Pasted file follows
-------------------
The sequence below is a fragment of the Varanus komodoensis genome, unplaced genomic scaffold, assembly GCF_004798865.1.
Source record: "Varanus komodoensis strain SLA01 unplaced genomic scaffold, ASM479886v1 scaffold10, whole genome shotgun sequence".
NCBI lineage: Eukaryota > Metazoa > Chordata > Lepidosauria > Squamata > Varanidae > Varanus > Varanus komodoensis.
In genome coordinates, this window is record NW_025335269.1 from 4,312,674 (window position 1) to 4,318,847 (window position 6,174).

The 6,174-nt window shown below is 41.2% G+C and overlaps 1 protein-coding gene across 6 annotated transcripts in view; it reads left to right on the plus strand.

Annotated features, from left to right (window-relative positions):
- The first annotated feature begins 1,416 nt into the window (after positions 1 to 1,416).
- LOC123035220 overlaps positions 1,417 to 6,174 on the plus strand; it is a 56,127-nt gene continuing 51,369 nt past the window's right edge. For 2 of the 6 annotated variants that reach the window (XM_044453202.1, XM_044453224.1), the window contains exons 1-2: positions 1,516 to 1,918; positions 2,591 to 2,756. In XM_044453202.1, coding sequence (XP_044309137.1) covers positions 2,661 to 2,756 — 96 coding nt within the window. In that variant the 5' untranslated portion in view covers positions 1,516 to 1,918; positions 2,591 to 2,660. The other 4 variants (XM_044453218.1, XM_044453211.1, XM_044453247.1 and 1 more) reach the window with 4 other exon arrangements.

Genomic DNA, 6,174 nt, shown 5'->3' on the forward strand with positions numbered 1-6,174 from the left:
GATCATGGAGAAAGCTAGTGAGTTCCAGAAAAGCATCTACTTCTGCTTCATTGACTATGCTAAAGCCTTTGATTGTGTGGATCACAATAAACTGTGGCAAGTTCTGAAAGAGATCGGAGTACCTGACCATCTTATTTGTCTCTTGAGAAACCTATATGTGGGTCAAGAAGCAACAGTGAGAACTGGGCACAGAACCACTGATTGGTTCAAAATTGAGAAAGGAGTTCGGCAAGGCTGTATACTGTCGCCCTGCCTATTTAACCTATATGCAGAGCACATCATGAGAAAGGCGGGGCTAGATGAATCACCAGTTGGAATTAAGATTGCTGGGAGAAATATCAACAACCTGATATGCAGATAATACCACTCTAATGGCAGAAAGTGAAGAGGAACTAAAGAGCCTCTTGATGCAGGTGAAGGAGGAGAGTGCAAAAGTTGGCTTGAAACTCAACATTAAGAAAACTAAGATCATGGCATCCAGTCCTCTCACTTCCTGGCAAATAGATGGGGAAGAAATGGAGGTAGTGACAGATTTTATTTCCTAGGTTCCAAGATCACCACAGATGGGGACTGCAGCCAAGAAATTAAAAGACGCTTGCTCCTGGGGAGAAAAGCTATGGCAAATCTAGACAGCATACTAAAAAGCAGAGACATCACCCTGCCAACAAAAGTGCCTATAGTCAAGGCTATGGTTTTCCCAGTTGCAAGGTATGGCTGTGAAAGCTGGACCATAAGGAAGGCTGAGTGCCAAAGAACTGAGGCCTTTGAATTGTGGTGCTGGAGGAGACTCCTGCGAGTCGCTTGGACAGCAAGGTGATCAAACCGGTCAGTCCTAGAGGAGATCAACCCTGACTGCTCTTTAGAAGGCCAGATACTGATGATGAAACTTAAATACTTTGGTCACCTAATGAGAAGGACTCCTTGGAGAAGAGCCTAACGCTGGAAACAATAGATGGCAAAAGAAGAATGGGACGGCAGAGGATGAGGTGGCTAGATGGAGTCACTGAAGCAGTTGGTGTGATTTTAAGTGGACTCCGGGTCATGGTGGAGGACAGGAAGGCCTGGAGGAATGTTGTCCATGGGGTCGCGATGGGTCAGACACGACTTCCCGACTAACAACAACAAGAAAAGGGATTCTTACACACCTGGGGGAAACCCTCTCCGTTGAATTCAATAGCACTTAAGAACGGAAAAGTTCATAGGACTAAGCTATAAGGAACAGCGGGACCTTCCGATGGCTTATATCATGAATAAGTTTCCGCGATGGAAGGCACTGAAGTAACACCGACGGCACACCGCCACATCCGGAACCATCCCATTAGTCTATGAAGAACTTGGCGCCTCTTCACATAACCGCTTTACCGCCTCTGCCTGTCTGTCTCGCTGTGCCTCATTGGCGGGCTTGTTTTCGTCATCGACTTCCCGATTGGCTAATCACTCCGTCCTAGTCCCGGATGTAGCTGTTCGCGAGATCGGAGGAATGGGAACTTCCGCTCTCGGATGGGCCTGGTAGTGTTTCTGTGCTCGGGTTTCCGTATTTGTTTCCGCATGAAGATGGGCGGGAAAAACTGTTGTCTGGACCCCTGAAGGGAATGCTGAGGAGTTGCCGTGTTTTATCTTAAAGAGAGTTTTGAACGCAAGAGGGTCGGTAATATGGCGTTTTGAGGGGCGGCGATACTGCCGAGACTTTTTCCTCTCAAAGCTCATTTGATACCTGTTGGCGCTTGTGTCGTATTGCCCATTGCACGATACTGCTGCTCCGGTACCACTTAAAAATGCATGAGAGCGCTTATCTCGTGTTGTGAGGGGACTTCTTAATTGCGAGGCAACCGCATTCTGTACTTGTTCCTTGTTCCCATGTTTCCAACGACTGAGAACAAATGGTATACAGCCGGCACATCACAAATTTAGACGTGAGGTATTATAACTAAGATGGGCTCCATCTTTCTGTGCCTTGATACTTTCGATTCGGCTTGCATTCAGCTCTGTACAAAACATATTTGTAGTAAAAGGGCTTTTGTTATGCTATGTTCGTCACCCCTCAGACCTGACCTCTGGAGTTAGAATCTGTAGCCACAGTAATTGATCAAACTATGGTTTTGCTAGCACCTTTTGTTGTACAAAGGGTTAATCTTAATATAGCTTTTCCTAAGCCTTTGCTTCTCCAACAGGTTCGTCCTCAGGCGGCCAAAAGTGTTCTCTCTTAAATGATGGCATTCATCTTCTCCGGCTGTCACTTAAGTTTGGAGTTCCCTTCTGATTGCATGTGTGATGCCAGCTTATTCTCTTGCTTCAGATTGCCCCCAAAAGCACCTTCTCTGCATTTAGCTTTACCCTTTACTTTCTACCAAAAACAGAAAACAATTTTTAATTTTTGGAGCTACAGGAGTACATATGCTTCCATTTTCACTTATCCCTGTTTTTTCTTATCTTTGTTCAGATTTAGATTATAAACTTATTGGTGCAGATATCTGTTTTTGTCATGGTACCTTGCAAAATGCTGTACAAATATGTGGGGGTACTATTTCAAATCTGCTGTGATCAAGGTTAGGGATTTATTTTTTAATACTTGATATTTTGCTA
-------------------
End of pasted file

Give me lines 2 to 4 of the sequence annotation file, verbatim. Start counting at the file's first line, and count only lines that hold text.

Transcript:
Source record: "Varanus komodoensis strain SLA01 unplaced genomic scaffold, ASM479886v1 scaffold10, whole genome shotgun sequence".
NCBI lineage: Eukaryota > Metazoa > Chordata > Lepidosauria > Squamata > Varanidae > Varanus > Varanus komodoensis.
In genome coordinates, this window is record NW_025335269.1 from 4,312,674 (window position 1) to 4,318,847 (window position 6,174).